Three weeks ago I wrote about Vulnerability-Centric Security regarding the Mine Resistant Ambush Protected (MRAP) vehicle, the US Army's replacement for the Hummvee pictured at left. I consider the MRAP an example of the failures of vulnerability-centric security. This morning USA Today's story MRAPs can't stop newest weapon validates my thoughts:
New military vehicles that are supposed to better protect troops from roadside explosions in Iraq aren't strong enough to withstand the latest type of bombs used by insurgents, according to Pentagon documents and military officials.
As a result, the vehicles need more armor added to them, according to a January Marine Corps document provided to USA TODAY...
"Ricocheting hull fragments, equipment debris and the penetrating slugs themselves shred vulnerable vehicle occupants who are in their path," said the document...
EFPs are explosives capped by a metal disk. The blast turns the disk into a high-speed slug that can penetrate armor.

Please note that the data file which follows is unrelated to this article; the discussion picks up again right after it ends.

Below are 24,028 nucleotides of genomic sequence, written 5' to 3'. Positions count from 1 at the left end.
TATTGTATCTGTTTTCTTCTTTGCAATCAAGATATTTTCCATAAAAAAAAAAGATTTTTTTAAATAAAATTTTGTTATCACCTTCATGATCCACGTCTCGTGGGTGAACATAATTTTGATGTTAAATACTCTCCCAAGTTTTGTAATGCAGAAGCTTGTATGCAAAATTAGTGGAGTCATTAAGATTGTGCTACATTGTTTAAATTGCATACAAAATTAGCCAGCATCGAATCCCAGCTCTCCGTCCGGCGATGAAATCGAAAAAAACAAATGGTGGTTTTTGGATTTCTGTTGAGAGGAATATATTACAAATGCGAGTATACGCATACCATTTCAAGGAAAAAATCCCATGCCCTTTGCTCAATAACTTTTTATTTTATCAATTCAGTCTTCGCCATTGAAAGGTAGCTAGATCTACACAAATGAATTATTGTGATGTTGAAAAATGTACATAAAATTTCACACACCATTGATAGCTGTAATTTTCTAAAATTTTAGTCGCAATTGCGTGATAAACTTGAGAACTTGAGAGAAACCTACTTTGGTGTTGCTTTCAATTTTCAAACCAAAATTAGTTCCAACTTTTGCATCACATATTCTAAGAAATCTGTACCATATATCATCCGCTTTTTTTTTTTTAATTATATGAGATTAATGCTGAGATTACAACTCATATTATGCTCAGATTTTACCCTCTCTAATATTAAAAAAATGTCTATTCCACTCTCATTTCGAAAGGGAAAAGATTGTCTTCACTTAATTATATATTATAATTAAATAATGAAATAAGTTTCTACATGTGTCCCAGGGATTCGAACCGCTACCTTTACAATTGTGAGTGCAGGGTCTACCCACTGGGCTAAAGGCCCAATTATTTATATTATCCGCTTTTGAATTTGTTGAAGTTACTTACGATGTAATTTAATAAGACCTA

Even with additional armor, the augmented MRAPs will still be vulnerable. This is because attackers possess advantages that defenses cannot overcome. In April I wrote Threat Advantages, which describes the strengths I see digital threats offering.
At least John Pike understands this problem.
It's doubtful new armor can stop all EFPs, said John Pike, director of Globalsecurity, a Washington-based defense think tank.
"Short of victory, they're going to continue to figure out ways to kill Americans," Pike said of the insurgents. "In any war, it is measure and countermeasure."
Investor's Business Daily agrees:
[W]e know the insurgency won't be put down with such defensive technologies. Better armor won't kill jihadists and suicide bombers. Better intelligence and better offensive tactics will.
In the digital realm, offense means actions to deter, investigate, apprehend, prosecute, and incarcerate threats. Sitting behind higher, deeper walls is not the answer. Neither is trusting the victim (the hardware, OS, application, or data) to defend itself.